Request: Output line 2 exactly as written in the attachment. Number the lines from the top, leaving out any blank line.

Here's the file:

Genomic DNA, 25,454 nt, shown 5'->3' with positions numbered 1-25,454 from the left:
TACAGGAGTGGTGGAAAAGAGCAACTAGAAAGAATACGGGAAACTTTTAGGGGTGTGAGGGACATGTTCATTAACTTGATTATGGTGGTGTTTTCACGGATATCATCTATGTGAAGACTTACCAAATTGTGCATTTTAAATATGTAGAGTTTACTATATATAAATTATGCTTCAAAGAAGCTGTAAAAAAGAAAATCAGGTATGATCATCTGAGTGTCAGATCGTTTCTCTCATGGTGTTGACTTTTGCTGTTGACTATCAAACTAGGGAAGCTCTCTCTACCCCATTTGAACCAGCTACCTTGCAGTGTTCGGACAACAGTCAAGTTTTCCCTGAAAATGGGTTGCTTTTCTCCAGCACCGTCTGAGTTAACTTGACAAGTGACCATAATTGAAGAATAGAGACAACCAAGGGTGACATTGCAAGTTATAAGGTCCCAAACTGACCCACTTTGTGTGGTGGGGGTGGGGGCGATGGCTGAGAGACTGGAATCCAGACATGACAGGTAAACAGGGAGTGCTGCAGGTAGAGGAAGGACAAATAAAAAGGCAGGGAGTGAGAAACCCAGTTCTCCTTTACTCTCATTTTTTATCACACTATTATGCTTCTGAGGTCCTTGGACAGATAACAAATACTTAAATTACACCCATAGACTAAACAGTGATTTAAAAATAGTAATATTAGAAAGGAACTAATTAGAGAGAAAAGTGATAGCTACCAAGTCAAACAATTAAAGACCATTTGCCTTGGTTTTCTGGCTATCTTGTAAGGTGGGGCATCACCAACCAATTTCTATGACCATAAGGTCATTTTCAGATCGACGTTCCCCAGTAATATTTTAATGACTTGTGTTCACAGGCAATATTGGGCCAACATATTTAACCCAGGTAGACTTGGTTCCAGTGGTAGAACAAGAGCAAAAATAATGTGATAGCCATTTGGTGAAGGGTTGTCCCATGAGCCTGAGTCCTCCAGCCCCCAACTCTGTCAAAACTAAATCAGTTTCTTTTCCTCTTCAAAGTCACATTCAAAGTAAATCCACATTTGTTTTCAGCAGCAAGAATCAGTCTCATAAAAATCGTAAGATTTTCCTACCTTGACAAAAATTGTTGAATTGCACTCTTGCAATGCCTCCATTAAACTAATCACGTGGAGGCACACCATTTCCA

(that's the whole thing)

TACAGGAGTGGTGGAAAAGAGCAACTAGAAAGAATACGGGAAACTTTTAGGGGTGTGAGGGACATGTTCATTAACTTGATTATGGTGGTGTTTTCACGGATATCATCTATGTGAAGACTTACCAAATTGTGCATTTTAAATATGTAGAGTTTACTATATATAAATTATGCTTCAAAGAAGCTGTAAAAAAGAAAATCAGGTATGATCATCTGAGTGTCAGATCGTTTCTCTCATGGTGTTGACTTTTGCTGTTGACTATCAAACTAGGGAAGCTCTCTCTACCCCATTTGAACCAGCTACCTTGCAGTGTTCGGACAACAGTCAAGTTTTCCCTGAAAATGGGTTGCTTTTCTCCAGCACCGTCTGAGTTAACTTGACAAGTGACCATAATTGAAGAATAGAGACAACCAAGGGTGACATTGCAAGTTATAAGGTCCCAAACTGACCCACTTTGTGTGGTGGGGGTGGGGGCGATGGCTGAGAGACTGGAATCCAGACATGACAGGTAAACAGGGAGTGCTGCAGGTAGAGGAAGGACAAATAAAAAGGCAGGGAGTGAGAAACCCAGTTCTCCTTTACTCTCATTTTTTATCACACTATTATGCTTCTGAGGTCCTTGGACAGATAACAAATACTTAAATTACACCCATAGACTAAACAGTGATTTAAAAATAGTAATATTAGAAAGGAACTAATTAGAGAGAAAAGTGATAGCTACCAAGTCAAACAATTAAAGACCATTTGCCTTGGTTTTCTGGCTATCTTGTAAGGTGGGGCATCACCAACCAATTTCTATGACCATAAGGTCATTTTCAGATCGACGTTCCCCAGTAATATTTTAATGACTTGTGTTCACAGGCAATATTGGGCCAACATATTTAACCCAGGTAGACTTGGTTCCAGTGGTAGAACAAGAGCAAAAATAATGTGATAGCCATTTGGTGAAGGGTTGTCCCATGAGCCTGAGTCCTCCAGCCCCCAACTCTGTCAAAACTAAATCAGTTTCTTTTCCTCTTCAAAGTCACATTCAAAGTAAATCCACATTTGTTTTCAGCAGCAAGAATCAGTCTCATAAAAATCGTAAGATTTTCCTACCTTGACAAAAATTGTTGAATTGCACTCTTGCAATGCCTCCATTAAACTAATCACGTGGAGGCACACCATTTCCA